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Jan
2015
Friday 16th
posted by Peter Lazenby in Britain

Local authorities failing most vulnerable because of cuts


A damning report published today has revealed the catastrophe facing Britain’s worst-off regions as coalition government austerity measures continue.

Many local authorities already cannot meet their statutory duties to their most vulnerable people, including children.

The Austerity Uncovered report was commissioned by the Trades Union Congress (TUC) and prepared by the Centre for Local Economic Strategies (CLES).

It says that the financial crisis enveloping local authorities is deepening.

The report reveals the government’s original proposals expected austerity to be 6.7 per cent of GDP. This is now expected to hit 10.3 per cent — £210 billion instead of £120bn.

By 2015–16 the government will have reduced funding to local authorities by 37 per cent, leaving them facing an annual £12.4bn “black hole.”

Meanwhile means-tested social care funding has been cut by 12 per cent, despite demand rising 14 per cent.

And 87 per cent of councils now provide adult social care only in cases of “substantial” or “critical” need, compared to 47 per cent in 2005–06.

The number of older people helped has plummeted by 27 per cent, and young disabled people by 17 per cent.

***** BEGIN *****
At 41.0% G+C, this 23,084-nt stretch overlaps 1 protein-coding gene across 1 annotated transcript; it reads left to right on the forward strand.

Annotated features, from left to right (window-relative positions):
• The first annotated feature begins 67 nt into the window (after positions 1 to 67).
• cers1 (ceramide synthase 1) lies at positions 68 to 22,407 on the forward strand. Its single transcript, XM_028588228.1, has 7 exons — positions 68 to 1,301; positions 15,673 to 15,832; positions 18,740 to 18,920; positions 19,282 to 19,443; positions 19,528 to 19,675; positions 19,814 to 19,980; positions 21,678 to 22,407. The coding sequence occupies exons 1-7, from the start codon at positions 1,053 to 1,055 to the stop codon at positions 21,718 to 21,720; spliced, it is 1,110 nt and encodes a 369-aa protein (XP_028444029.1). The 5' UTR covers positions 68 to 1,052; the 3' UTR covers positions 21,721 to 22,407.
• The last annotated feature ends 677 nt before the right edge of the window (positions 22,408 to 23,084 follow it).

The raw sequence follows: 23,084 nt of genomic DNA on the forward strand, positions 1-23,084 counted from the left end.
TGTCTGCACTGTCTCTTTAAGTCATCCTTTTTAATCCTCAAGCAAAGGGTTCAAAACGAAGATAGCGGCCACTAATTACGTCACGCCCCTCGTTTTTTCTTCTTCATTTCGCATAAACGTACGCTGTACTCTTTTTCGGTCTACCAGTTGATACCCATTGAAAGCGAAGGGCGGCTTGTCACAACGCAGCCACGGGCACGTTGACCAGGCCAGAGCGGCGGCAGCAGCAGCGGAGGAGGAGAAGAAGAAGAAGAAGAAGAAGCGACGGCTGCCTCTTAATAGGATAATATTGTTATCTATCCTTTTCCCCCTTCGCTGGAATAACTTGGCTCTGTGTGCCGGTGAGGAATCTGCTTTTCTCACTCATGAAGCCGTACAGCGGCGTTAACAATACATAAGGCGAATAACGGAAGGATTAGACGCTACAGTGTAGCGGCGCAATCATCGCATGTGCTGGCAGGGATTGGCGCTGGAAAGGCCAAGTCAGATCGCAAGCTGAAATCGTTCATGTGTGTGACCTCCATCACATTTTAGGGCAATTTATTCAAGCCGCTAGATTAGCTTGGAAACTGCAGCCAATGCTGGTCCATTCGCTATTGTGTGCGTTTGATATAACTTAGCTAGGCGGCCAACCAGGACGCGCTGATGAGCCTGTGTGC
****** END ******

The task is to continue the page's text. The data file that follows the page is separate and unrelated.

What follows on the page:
Cuts have also closed 580 children’s centres.

“This government is taking a sledgehammer to public services and local government,” TUC general secretary Frances O’Grady said.

“Adult social care is in crisis and children’s services are under increasing attack. With cuts on this scale it will be impossible to protect local services.

“The tragedy is that the cuts have been disproportionate — those local authorities with the greatest need have been the worst hit.”

Britain’s worst-off regions are suffering the heaviest cuts.

In the deprived north-east of England, 11 out of 12 councils suffer higher than average spending reductions — 3.9 per cent compared to 2.9 per cent.

Local authorities are having to abandon the principle of universal services, with increased use of rationing, targeting and thresholds, significant cutbacks in adult care, particularly home care, and increasing privatisation of services.

However some councils are working with unions, other partners and communities to protect services and make spending decisions.




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